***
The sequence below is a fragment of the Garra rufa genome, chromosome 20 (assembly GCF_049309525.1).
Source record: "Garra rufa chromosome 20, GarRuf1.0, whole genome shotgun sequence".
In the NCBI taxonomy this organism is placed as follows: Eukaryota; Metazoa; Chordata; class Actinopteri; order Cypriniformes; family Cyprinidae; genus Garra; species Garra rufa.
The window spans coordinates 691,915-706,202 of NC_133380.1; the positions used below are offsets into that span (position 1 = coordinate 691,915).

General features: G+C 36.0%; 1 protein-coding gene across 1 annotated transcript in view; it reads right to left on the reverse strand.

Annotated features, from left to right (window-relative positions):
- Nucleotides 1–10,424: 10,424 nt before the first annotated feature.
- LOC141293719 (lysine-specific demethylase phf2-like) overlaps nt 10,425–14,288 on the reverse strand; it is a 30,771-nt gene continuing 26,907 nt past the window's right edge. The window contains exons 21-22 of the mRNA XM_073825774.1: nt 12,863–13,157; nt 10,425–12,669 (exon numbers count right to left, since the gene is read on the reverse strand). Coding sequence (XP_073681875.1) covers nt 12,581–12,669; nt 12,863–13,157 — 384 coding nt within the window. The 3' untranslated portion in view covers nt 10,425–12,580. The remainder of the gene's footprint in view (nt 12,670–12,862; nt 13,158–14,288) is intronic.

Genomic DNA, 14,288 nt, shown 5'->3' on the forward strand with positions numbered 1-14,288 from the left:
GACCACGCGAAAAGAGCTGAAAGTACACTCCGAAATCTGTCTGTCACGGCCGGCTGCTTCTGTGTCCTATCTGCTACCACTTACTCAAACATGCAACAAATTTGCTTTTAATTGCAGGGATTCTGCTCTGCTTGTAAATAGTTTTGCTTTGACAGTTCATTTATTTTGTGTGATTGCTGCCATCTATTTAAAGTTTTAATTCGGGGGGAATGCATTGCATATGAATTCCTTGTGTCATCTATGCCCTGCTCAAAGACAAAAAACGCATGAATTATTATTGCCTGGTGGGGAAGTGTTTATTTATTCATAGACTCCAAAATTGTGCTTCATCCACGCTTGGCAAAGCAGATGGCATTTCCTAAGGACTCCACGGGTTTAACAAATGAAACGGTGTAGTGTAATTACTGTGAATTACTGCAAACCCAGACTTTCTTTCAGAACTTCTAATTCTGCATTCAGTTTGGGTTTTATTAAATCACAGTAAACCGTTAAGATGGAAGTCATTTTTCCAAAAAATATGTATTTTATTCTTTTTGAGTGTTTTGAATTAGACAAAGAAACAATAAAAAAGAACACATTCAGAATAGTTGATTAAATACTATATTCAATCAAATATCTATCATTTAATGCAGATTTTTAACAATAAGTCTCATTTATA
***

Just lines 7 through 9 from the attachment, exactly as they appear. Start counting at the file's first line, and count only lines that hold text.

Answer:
- Nucleotides 1–10,424: 10,424 nt before the first annotated feature.
- LOC141293719 (lysine-specific demethylase phf2-like) overlaps nt 10,425–14,288 on the reverse strand; it is a 30,771-nt gene continuing 26,907 nt past the window's right edge. The window contains exons 21-22 of the mRNA XM_073825774.1: nt 12,863–13,157; nt 10,425–12,669 (exon numbers count right to left, since the gene is read on the reverse strand). Coding sequence (XP_073681875.1) covers nt 12,581–12,669; nt 12,863–13,157 — 384 coding nt within the window. The 3' untranslated portion in view covers nt 10,425–12,580. The remainder of the gene's footprint in view (nt 12,670–12,862; nt 13,158–14,288) is intronic.

Genomic DNA, 14,288 nt, shown 5'->3' on the forward strand with positions numbered 1-14,288 from the left: